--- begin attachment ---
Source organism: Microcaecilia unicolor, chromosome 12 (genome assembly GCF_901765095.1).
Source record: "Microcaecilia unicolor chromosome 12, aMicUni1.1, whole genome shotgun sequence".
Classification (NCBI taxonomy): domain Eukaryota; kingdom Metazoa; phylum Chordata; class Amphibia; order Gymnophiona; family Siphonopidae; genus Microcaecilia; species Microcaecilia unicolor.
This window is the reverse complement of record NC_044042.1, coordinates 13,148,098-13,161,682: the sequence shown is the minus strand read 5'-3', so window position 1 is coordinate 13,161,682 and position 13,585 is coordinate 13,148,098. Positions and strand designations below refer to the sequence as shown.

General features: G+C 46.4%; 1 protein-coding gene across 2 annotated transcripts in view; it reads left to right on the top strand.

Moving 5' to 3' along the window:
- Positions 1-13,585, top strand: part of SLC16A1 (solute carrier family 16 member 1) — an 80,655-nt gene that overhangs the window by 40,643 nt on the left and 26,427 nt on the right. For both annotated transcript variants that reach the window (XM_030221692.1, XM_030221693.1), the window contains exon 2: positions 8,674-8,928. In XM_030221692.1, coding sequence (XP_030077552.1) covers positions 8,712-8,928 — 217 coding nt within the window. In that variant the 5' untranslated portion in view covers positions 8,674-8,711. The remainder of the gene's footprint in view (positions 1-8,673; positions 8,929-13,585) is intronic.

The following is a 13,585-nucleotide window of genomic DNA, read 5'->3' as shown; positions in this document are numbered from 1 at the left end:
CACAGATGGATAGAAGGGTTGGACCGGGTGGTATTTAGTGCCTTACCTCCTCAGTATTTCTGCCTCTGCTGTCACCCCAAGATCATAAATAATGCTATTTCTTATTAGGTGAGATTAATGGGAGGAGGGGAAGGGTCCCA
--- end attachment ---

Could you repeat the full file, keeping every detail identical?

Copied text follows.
Source organism: Microcaecilia unicolor, chromosome 12 (genome assembly GCF_901765095.1).
Source record: "Microcaecilia unicolor chromosome 12, aMicUni1.1, whole genome shotgun sequence".
Classification (NCBI taxonomy): domain Eukaryota; kingdom Metazoa; phylum Chordata; class Amphibia; order Gymnophiona; family Siphonopidae; genus Microcaecilia; species Microcaecilia unicolor.
This window is the reverse complement of record NC_044042.1, coordinates 13,148,098-13,161,682: the sequence shown is the minus strand read 5'-3', so window position 1 is coordinate 13,161,682 and position 13,585 is coordinate 13,148,098. Positions and strand designations below refer to the sequence as shown.

General features: G+C 46.4%; 1 protein-coding gene across 2 annotated transcripts in view; it reads left to right on the top strand.

Moving 5' to 3' along the window:
- Positions 1-13,585, top strand: part of SLC16A1 (solute carrier family 16 member 1) — an 80,655-nt gene that overhangs the window by 40,643 nt on the left and 26,427 nt on the right. For both annotated transcript variants that reach the window (XM_030221692.1, XM_030221693.1), the window contains exon 2: positions 8,674-8,928. In XM_030221692.1, coding sequence (XP_030077552.1) covers positions 8,712-8,928 — 217 coding nt within the window. In that variant the 5' untranslated portion in view covers positions 8,674-8,711. The remainder of the gene's footprint in view (positions 1-8,673; positions 8,929-13,585) is intronic.

The following is a 13,585-nucleotide window of genomic DNA, read 5'->3' as shown; positions in this document are numbered from 1 at the left end:
CACAGATGGATAGAAGGGTTGGACCGGGTGGTATTTAGTGCCTTACCTCCTCAGTATTTCTGCCTCTGCTGTCACCCCAAGATCATAAATAATGCTATTTCTTATTAGGTGAGATTAATGGGAGGAGGGGAAGGGTCCCA